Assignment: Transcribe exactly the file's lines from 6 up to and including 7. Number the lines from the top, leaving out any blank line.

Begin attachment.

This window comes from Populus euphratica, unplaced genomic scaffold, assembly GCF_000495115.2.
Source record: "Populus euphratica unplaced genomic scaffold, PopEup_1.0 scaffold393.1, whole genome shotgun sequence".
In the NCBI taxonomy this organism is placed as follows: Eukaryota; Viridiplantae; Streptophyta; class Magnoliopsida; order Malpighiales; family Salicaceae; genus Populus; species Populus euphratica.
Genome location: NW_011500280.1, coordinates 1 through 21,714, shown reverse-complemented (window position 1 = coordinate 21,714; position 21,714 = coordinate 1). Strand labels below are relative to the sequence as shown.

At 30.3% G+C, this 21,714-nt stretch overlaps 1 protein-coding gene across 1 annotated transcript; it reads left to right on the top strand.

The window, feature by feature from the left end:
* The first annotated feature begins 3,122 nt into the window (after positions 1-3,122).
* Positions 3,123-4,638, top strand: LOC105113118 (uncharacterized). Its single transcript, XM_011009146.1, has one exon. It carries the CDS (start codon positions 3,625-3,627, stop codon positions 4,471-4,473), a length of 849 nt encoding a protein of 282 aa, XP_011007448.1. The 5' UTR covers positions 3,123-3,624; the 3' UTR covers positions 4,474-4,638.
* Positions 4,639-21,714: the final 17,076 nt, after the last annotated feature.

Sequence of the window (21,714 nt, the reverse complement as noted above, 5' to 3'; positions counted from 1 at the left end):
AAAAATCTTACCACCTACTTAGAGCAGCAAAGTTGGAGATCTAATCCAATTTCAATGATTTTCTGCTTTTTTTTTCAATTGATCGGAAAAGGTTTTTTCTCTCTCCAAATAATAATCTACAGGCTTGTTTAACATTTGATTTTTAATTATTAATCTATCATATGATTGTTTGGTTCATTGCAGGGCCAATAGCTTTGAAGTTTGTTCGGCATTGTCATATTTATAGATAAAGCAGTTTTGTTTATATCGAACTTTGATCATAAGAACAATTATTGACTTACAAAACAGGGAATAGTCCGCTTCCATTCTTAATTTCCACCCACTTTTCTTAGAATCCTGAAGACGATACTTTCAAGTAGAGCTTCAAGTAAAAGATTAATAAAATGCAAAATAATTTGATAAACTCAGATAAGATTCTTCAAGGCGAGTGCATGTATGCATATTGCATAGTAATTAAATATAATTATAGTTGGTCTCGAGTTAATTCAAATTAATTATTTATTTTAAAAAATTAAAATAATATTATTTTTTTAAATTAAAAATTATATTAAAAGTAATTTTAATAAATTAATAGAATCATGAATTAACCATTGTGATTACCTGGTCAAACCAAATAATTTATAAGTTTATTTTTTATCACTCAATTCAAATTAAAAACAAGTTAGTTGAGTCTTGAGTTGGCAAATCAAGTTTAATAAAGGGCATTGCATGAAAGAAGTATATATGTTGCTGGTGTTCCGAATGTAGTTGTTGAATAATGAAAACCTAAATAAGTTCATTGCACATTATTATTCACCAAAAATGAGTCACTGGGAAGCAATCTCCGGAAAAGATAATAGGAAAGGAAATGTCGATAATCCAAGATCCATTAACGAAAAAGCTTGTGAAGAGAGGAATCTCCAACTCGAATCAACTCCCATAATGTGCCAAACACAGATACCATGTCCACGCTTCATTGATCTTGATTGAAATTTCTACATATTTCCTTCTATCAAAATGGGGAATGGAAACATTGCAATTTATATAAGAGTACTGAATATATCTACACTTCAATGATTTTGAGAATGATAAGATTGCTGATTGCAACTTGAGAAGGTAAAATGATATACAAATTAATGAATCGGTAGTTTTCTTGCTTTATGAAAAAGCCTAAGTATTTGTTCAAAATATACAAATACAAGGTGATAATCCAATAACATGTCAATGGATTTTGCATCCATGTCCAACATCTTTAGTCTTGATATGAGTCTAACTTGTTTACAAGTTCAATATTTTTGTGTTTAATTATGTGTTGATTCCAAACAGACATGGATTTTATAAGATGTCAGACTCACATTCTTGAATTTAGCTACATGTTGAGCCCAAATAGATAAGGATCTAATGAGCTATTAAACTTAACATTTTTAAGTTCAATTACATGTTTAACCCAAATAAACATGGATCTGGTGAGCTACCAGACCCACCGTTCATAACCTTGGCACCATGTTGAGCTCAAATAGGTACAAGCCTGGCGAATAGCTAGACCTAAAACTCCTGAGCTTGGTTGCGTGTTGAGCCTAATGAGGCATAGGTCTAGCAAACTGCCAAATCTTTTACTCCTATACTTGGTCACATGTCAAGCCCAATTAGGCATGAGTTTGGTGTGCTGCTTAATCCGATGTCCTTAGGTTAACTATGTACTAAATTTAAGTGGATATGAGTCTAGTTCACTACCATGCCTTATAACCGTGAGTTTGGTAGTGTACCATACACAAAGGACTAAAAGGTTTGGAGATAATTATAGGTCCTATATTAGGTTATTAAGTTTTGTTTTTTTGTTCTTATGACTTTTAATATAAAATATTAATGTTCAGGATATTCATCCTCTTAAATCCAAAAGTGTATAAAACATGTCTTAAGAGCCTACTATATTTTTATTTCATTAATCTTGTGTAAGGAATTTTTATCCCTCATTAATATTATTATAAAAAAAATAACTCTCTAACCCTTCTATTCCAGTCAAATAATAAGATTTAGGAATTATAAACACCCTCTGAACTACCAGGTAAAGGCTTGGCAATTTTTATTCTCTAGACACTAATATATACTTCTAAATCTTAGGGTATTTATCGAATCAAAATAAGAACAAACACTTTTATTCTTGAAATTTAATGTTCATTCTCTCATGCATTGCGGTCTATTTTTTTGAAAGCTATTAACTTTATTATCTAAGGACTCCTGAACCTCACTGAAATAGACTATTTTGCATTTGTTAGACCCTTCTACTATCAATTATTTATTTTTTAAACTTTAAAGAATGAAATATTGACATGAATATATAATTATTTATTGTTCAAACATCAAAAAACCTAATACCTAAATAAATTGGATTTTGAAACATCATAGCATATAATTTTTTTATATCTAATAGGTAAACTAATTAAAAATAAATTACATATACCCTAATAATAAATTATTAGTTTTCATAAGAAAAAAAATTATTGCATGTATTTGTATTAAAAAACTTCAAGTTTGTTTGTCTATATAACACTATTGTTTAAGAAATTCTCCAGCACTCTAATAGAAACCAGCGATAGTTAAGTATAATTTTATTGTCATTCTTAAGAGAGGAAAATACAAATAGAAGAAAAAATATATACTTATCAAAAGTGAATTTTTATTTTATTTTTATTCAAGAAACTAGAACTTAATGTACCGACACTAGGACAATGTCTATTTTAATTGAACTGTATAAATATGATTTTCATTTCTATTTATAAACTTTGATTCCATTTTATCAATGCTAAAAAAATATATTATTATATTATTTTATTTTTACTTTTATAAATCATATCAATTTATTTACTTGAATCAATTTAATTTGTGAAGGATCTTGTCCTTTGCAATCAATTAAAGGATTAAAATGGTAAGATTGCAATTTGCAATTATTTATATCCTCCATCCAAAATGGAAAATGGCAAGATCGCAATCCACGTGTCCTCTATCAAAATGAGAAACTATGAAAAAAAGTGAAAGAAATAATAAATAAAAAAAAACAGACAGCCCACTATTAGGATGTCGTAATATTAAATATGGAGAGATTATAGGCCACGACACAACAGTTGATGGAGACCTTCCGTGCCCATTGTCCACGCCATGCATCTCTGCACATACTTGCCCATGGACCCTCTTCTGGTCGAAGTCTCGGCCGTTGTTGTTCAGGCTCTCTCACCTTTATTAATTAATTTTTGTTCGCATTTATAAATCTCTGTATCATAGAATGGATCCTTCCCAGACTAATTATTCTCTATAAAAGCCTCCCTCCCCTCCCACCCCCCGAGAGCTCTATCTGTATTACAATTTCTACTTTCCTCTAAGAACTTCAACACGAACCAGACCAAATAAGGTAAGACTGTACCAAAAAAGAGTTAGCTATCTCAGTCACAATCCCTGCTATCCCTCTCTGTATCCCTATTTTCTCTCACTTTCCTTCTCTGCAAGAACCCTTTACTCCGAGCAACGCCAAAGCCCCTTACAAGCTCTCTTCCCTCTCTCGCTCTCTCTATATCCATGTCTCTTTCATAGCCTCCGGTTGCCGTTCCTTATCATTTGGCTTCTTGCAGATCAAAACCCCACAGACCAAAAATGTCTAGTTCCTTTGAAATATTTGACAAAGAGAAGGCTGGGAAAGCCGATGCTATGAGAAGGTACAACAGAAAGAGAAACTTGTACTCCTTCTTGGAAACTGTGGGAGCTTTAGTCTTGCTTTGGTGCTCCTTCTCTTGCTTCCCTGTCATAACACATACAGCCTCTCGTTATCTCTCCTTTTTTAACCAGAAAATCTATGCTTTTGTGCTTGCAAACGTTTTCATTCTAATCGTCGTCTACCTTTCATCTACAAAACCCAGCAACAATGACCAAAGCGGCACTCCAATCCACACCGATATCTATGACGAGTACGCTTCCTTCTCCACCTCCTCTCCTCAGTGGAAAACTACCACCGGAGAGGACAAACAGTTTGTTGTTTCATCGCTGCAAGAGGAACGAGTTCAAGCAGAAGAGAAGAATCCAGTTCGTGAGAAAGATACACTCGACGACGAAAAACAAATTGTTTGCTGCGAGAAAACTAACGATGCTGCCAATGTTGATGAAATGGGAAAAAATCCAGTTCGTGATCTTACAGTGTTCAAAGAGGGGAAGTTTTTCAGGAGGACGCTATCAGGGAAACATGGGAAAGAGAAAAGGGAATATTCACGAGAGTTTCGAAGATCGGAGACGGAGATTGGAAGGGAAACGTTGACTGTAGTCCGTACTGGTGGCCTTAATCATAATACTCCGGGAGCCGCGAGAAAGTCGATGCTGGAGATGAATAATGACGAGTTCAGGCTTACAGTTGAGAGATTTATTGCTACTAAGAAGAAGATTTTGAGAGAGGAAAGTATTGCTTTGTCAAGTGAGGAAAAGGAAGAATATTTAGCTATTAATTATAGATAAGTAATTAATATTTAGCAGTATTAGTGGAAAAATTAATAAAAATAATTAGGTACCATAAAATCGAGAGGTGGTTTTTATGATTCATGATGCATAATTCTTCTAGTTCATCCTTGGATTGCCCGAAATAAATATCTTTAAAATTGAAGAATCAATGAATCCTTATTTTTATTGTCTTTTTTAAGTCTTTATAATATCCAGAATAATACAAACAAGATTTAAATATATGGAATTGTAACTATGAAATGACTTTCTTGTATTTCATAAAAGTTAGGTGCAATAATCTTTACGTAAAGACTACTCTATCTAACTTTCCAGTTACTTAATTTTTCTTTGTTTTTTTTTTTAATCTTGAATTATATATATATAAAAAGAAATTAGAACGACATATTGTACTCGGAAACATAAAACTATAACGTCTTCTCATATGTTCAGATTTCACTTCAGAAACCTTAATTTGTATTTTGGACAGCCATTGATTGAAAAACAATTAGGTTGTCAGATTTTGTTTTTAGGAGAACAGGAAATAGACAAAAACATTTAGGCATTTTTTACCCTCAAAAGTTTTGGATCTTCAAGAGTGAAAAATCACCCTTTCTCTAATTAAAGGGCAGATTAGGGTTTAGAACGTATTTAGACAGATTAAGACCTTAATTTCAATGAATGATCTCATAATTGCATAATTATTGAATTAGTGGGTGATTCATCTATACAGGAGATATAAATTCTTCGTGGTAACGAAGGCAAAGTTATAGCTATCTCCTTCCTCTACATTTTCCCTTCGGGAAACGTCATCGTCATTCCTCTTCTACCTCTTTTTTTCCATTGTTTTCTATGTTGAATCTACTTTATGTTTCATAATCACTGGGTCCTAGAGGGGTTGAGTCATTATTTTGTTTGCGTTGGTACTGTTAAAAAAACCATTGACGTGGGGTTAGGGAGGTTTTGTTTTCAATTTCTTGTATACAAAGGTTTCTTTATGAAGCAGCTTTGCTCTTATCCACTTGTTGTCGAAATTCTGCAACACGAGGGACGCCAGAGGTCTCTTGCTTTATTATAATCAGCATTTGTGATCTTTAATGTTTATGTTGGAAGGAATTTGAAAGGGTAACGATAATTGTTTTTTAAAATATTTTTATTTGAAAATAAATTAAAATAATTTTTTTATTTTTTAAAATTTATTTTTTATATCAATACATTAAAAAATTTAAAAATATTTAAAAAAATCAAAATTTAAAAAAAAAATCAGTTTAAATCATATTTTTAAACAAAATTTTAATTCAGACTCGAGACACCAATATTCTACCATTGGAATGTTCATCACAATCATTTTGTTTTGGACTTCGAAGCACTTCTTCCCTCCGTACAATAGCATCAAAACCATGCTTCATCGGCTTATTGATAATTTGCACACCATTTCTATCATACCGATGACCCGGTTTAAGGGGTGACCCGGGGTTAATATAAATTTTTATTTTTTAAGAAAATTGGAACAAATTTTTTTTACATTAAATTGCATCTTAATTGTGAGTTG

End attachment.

The window, feature by feature from the left end:
* The first annotated feature begins 3,122 nt into the window (after positions 1-3,122).